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Copelli  C, Bianchi  B, Ferrari  S, Ferri  A, Sesenna  E.  Malignant tumors of intraoral minor salivary glands. Oral Oncol. 2008;44(7):658-663.PubMedArticle
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Cianchetti  M, Sandow  PS, Scarborough  LD,  et al.  Radiation therapy for minor salivary gland carcinoma. Laryngoscope. 2009;119(7):1334-1338.PubMedArticle
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Carrillo  JF, Maldonado  F, Carrillo  LC,  et al.  Prognostic factors in patients with minor salivary gland carcinoma of the oral cavity and oropharynx. Head Neck. 2011;33(10):1406-1412.PubMedArticle
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Percy  C, Fritz  A, Jack  A,  et al, eds. International Classification of Diseases for Oncology, Third Edition (ICD-O-3). Geneva, Switzerland: World Health Organization; 2000.
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National Cancer Institute. Surveillance, Epidemiology, and End Results Program.http://seer.cancer.gov. Accessed August 19, 2013.
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Surveillance Epidemiology, and End Results Program. Glossary of statistical terms.http://seer.cancer.gov/cgi-bin/glossary/glossary.pl. Updated January 28, 2011. Accessed August 19, 2013.
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Young  JL  Jr, Roffers  SD, Ries  LAG, Fritz  AG, Hurlbut  AA, eds. SEER Summary Staging Manual 2000: Codes and Coding Instructions. Bethesda, MD: National Cancer Institute; 2001.
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Ries  LAG, Fritz  AG, eds. SEER Program Code Manual. 3rd ed. January 1998. Appendix C. http://seer.cancer.gov/archive/manuals/codeman.pdf. Accessed August 19, 2013.
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Barnes  L, Eveson  JW, Reichart  P, Sidranski  P. World Health Organization Classification of Tumors: Pathology and Genetics of Head and Neck Tumors. Lyon, France: IARC Press; 2005:210.
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Pantvaidya  GH, Vaidya  AD, Metgudmath  R, Kane  SV, D’Cruz  AK.  Minor salivary gland tumors of the sinonasal region: results of a retrospective analysis with review of literature. Head Neck. 2012;34(12):1704-1710.PubMedArticle
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Ganly  I, Patel  SG, Coleman  M, Ghossein  R, Carlson  D, Shah  JP.  Malignant minor salivary gland tumors of the larynx. Arch Otolaryngol Head Neck Surg. 2006;132(7):767-770.PubMedArticle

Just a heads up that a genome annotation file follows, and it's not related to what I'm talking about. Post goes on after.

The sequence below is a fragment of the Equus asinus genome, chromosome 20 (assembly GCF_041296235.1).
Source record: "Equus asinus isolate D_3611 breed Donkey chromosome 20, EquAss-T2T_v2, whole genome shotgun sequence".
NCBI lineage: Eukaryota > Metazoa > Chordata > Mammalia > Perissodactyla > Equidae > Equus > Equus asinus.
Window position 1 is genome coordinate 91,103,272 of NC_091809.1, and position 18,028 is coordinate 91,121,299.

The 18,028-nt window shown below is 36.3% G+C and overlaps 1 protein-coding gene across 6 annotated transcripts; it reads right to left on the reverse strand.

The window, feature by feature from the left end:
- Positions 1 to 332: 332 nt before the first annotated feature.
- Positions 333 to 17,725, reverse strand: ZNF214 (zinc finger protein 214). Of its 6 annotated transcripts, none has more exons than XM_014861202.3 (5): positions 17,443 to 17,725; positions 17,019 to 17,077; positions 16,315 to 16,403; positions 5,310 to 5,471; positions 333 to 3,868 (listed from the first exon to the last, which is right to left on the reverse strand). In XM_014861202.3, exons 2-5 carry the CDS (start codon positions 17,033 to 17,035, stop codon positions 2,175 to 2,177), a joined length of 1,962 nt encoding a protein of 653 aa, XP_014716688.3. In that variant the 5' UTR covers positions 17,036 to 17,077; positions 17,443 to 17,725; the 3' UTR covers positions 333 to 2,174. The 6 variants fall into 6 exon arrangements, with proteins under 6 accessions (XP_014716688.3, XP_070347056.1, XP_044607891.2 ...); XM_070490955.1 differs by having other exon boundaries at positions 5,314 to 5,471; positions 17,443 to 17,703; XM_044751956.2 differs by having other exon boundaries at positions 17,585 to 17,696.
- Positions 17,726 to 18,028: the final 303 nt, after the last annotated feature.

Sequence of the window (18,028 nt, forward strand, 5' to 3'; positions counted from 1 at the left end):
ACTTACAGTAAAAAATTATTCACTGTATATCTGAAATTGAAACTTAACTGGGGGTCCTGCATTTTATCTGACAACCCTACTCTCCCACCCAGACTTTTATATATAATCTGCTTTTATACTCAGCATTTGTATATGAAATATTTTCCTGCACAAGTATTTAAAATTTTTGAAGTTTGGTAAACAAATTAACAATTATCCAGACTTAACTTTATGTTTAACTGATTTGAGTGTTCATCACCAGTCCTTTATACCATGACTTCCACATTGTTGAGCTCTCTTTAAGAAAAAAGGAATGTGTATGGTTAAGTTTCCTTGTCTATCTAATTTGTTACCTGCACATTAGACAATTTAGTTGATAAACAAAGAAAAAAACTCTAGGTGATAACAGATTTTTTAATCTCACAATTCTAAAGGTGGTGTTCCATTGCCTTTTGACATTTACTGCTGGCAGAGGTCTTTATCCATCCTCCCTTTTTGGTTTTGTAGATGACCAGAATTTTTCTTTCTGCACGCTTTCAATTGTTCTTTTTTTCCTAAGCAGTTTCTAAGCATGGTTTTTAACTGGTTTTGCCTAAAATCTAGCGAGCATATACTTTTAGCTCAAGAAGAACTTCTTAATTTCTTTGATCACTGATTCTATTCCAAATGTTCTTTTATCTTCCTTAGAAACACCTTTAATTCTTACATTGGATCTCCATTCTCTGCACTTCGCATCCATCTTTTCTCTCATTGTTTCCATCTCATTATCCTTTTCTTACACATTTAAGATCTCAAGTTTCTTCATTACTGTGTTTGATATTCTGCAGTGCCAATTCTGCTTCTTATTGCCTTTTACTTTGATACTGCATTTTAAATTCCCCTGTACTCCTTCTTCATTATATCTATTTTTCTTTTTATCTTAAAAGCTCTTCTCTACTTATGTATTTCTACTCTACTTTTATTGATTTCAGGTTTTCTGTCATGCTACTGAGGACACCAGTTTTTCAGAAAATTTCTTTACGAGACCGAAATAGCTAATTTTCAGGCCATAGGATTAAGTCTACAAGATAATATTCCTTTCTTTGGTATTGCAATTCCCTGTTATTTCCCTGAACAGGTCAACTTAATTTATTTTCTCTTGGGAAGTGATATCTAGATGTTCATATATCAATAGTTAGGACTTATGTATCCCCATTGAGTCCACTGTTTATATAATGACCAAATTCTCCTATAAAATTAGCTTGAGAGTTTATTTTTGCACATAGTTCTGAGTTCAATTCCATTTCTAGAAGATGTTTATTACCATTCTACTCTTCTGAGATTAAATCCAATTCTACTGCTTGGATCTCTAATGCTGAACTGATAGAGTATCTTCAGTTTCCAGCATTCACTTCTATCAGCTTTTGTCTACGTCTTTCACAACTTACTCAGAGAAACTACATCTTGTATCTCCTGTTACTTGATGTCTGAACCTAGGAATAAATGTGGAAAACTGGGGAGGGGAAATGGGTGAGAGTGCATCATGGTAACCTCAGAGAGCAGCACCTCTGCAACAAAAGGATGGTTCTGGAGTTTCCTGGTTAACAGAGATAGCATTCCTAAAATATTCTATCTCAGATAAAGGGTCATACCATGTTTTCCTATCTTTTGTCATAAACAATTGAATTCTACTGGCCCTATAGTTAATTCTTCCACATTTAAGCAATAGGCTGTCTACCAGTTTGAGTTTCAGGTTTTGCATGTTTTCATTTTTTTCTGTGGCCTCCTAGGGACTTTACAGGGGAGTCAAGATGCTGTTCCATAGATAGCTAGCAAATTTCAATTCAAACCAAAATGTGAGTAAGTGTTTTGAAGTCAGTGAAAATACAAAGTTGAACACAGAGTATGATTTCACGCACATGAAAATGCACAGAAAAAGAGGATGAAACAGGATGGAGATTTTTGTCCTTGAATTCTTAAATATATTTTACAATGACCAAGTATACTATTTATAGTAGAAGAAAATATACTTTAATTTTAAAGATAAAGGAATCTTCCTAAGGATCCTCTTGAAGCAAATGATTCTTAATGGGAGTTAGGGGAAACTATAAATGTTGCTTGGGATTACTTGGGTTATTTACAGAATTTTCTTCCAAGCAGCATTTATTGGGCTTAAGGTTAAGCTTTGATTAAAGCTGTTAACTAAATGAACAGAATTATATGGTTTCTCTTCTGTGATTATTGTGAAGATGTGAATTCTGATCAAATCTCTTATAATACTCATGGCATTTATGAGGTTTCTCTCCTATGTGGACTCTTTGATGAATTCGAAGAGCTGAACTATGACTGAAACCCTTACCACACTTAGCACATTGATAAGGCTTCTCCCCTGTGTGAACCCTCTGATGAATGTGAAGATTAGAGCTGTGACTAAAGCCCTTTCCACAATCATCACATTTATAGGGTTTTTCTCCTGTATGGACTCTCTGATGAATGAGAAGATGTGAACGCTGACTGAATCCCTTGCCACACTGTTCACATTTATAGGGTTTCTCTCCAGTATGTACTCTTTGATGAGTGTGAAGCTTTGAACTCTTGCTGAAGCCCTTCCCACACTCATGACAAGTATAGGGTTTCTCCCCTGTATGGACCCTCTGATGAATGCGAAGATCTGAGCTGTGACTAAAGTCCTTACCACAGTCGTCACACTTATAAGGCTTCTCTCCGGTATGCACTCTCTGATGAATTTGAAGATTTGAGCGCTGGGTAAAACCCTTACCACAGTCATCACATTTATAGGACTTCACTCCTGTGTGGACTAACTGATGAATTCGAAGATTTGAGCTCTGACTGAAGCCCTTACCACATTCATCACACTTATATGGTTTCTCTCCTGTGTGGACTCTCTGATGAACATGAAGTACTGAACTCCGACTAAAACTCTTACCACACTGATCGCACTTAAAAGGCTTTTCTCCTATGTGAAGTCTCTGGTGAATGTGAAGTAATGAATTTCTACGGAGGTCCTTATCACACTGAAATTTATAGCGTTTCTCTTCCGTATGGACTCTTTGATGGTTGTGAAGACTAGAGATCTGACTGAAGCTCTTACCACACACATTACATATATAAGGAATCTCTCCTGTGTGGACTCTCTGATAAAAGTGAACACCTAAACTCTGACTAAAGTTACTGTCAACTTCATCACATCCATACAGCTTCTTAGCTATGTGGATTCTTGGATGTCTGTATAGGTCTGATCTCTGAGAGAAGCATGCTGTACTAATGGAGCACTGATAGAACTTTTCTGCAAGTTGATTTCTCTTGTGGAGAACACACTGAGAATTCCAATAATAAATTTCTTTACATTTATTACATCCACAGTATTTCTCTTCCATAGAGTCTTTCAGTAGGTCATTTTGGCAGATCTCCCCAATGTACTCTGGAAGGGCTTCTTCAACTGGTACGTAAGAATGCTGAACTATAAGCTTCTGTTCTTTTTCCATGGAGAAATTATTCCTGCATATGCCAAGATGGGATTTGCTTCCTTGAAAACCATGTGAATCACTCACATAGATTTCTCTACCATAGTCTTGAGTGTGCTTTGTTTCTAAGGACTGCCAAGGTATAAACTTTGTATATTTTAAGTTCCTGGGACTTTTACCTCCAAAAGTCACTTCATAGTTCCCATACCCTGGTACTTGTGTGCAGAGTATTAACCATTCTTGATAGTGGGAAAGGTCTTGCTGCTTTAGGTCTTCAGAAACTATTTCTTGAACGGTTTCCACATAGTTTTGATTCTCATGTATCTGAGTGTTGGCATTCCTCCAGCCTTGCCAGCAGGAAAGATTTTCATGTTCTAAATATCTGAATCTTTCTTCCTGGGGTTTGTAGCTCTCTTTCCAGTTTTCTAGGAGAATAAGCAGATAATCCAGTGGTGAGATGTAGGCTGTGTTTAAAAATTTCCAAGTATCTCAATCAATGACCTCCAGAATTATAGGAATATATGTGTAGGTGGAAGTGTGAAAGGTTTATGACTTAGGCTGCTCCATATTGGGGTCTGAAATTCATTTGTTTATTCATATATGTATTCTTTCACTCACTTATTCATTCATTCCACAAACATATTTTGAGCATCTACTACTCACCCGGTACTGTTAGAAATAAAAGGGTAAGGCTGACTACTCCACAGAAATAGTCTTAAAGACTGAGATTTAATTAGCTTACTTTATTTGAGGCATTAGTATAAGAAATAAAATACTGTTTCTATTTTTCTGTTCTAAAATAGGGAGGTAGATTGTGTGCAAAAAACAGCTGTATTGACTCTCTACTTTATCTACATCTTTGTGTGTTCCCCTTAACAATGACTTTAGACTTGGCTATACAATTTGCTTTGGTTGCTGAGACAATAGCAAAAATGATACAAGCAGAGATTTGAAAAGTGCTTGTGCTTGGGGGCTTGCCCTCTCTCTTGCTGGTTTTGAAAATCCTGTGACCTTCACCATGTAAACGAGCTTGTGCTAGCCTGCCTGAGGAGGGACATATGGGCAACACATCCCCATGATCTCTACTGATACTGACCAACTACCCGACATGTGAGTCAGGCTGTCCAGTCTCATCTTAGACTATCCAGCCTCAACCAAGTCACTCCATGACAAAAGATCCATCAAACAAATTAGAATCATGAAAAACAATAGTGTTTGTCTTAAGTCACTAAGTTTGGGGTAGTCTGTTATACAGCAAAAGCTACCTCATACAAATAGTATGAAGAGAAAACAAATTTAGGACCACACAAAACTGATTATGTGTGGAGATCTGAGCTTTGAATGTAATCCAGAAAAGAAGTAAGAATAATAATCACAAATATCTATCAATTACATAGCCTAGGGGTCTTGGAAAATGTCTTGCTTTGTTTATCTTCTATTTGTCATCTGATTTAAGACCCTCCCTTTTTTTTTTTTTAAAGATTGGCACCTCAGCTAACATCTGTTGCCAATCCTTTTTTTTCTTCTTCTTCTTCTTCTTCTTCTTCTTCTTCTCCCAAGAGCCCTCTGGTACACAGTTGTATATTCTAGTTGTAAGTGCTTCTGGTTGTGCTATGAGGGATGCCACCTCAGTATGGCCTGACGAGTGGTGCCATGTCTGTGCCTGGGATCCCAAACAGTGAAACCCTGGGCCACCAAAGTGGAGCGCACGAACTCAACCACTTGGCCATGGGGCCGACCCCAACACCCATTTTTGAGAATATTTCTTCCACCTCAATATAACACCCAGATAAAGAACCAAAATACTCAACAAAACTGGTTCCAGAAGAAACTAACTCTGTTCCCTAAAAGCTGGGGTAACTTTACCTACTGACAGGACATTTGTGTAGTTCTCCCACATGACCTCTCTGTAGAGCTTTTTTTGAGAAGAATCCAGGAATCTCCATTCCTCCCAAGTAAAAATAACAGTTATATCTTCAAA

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Original Investigation
January 2016

Five- and 10-Year Cause-Specific Survival Rates in Carcinoma of the Minor Salivary Gland

Author Affiliations
  • 1Department of Otolaryngology–Head and Neck Surgery, Emory University School of Medicine, Atlanta, Georgia
  • 2Department of Epidemiology, Emory University School of Public Health, Atlanta, Georgia
JAMA Otolaryngol Head Neck Surg. 2016;142(1):67-73. doi:10.1001/jamaoto.2015.2805
Abstract

Importance  Previous studies of prognostic factors of carcinoma of the minor salivary gland (MSG) have been limited to single-institution studies and small case series. Thus, limited data are available to guide the head and neck oncologist in counseling patients on the prognosis and management of these malignant neoplasms.

Objective  To examine 5- and 10-year cause-specific survival (CSS) rates of MSG carcinomas across all histologic subtypes and head and neck tumor subsites.

Design, Setting, and Patients  Retrospective, population-based study using National Cancer Institute’s Surveillance, Epidemiology, and End Results (SEER) data from January 1, 1988, through December 31, 2009. The study included 5334 patients diagnosed as having MSG carcinoma and registered in the SEER database. Patients without follow-up, diagnostic confirmation, and/or race designation were excluded from the analysis (131 [2.4%]). Final follow-up was completed on December 31, 2009, and data were analyzed from August 5, 2013, to July 1, 2014.

Main Outcomes and Measures  Five- and 10-year CSS rates for US patients with MSG carcinoma. Cox proportional hazard models were used to estimate adjusted hazard ratios (HRs) and 95% CIs.

Results  Among the 5334 patients with MSG carcinoma included, the most common histologic subtypes included mucoepidermoid carcinoma (1568 [29.4%]), adenoid cystic carcinoma (1228 [23.0%]), and adenocarcinoma (1313 [24.6%]). The most frequent sites of primary tumor were the oral cavity (3132 [58.7%]) and pharynx (1130 [21.2%]). Five-year CSS rate was significantly worse for MSG malignant neoplasms located in the larynx (HR, 2.42; 95% CI, 1.67-3.50) and nasal cavity and/or paranasal sinus (HR, 1.73; 95% CI, 1.29-2.32). Being older than 75 years was associated with a significantly worse 5-year CSS rate (HR, 2.88; 95% CI, 2.05-4.06). Compared with no surgery, local tumor destruction (HR, 0.44; 95% CI, 0.30-0.64), partial surgery (HR, 0.33; 95% CI, 0.23-0.47), and total surgery (HR, 0.55; 95% CI, 0.41-0.74) were each found to be a significant positive prognostic factor. No differences were observed in the 5-year hazard of death for race/ethnicity, sex, diagnosis year, or socioeconomic status, and 10-year adjusted HRs were similar to the 5-year patterns.